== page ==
Kyle Busch not interested in answering whether he purposely drew the caution flag
By Bob Pockrass
FOX Sports NASCAR reporter
LAS VEGAS – Sometimes, Kyle Busch doesn’t say much when he’s mad.
But his short replies on Friday night to a couple of questions were more about self-preservation than being surly.
Busch, competing in the NASCAR Camping World Truck Series race on Friday at Las Vegas Motor Speedway, had a tire going flat during the event. While he avoided spinning out while going full speed, he spun while on the apron before coming to pit road. He didn’t hit anything.
Considering Busch’s talent, it appeared he possibly brought out the caution to keep from going more than a lap down. Here is what he said (well, didn’t say) in the postrace Zoom news conference that he was required to do for finishing second:
Drivers bringing out the caution to help themselves is nothing new and the debate on whether NASCAR needs to act has raged for years. NASCAR has forced drivers to sit in their pit stall for a couple of laps or more if they believe a driver has intentionally brought out the caution. That typically occurs when the driver stops on the track and then magically is able to restart and get back up to speed when the caution comes out.
When a driver spins, it’s a little more difficult to tell so NASCAR gives the driver the benefit of the doubt.
It’s still, though, a sensitive topic, not just from a pure competition ethics standpoint but especially in an era where the amount of money spent on gambling on the sport is expected to increase. When Bubba Wallace admitted in November 2019 five days after the Texas race that he spun on purpose, NASCAR – which took no action during the race – fined him $50,000 and docked him 50 points.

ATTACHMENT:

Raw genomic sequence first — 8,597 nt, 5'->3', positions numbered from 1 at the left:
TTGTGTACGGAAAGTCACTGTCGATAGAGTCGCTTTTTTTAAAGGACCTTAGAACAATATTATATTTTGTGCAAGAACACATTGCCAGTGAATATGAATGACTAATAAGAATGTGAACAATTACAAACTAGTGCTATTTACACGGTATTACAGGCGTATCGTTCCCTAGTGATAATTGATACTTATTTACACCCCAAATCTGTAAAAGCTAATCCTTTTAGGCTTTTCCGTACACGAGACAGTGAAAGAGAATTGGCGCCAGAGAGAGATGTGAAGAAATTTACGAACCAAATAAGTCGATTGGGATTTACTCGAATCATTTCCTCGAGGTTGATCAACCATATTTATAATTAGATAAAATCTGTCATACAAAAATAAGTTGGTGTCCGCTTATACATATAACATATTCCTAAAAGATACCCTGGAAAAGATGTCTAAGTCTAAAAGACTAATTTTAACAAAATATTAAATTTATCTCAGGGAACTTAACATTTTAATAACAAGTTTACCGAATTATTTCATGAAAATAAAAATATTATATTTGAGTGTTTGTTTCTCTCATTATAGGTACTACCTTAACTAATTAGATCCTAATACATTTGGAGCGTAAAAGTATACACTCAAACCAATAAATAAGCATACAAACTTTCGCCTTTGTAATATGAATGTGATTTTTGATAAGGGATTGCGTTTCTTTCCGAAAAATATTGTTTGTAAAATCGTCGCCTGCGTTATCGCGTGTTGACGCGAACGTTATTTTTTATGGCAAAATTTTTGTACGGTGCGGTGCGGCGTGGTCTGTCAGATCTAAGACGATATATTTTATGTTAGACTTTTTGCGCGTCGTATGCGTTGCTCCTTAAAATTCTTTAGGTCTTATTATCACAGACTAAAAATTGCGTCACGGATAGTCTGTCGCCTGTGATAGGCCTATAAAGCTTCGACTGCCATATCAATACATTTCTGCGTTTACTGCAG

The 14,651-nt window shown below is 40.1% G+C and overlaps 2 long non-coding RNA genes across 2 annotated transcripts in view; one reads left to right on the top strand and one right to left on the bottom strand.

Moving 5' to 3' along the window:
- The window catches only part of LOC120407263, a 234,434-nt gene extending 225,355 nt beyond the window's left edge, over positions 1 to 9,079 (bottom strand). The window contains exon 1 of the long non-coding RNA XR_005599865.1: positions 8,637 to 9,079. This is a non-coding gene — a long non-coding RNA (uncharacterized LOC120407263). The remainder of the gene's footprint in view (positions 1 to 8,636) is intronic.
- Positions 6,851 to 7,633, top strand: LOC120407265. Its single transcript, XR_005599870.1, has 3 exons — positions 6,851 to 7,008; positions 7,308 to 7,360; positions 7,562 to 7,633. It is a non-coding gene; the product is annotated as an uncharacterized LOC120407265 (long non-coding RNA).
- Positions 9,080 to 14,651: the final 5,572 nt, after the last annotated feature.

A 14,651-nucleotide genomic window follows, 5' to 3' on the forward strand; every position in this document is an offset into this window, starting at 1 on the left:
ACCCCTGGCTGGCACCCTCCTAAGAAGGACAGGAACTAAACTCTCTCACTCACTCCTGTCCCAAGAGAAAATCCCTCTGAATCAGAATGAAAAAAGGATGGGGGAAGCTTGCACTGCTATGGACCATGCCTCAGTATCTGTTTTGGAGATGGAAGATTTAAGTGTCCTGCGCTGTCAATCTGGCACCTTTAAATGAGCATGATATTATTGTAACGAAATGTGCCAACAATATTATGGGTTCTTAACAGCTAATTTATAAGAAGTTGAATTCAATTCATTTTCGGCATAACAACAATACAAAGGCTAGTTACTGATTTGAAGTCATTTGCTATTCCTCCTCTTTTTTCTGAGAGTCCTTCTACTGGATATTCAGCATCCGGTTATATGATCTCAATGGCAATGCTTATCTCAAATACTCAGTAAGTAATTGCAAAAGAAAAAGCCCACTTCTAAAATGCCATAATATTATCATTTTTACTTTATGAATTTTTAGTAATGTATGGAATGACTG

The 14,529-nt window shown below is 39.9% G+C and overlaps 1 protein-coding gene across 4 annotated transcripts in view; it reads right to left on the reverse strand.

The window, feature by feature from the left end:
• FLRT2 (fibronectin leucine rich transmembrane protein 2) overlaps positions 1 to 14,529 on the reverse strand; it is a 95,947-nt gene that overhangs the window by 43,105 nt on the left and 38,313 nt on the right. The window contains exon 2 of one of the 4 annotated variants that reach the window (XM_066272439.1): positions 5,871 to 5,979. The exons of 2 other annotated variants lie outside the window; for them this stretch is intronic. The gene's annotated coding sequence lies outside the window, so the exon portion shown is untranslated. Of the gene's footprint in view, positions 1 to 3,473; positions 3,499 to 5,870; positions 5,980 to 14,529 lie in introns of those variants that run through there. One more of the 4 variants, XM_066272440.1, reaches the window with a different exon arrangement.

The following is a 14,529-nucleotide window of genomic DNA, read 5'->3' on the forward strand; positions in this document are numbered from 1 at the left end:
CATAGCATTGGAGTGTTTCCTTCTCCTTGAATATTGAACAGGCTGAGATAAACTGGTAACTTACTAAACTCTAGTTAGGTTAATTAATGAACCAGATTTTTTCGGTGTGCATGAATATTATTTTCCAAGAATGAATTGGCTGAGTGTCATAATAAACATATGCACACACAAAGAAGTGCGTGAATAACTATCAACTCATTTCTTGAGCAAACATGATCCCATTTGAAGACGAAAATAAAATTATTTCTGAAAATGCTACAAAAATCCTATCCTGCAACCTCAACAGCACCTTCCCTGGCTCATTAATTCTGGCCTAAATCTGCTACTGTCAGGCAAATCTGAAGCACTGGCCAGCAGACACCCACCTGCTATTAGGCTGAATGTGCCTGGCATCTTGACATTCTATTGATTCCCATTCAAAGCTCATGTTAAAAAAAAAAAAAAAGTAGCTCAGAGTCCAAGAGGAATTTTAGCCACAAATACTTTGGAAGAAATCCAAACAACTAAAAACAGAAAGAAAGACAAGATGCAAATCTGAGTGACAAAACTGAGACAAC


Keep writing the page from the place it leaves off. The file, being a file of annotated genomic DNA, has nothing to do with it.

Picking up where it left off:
Busch, speaking earlier that day of Wallace’s admission, said everyone has spun out on purpose.
"The reason why we’re still talking about it is that there is nothing being done about it because you all want to see something done about it and some of us drivers don’t really care," Busch said then.
When asked what the answer is and whether this is a situation where NASCAR shouldn’t step in, Busch said:
"When people have flat tires and they are spinning out and drawing cautions, you can’t penalize one and then not everybody else. So they better be careful."
Drivers certainly are sensitive on the topic. Chase Briscoe knew that it appeared he spun to bring out the caution in the championship race last November and delivered an emotional response to anyone who thought he did it on purpose.
With all that context, Busch not answering the question on Friday night makes a little more sense. He is on record indicating it is more or less part of the sport.
By saying nothing, Busch theoretically leaves it open to interpretation and doesn’t say anything that can get him fined or penalized. He also doesn’t lie – which is a good thing – or give some so-out-there explanation that insults the fans’ intelligence.
Anyone who knows Busch knows that if he sees others benefit from a maneuver, he will, too.
And why wouldn’t he? Don’t hate the player, hate the game. And at least in this race, the best driver-truck combination – John Hunter Nemechek, who drives full time in the series for Busch – won the race.
Bob Pockrass has spent decades covering motorsports, including the past 30 Daytona 500s. He joined FOX Sports in 2019 following stints at ESPN, Sporting News, NASCAR Scene magazine and The (Daytona Beach) News-Journal. Follow him on Twitter and Instagram @bobpockrass.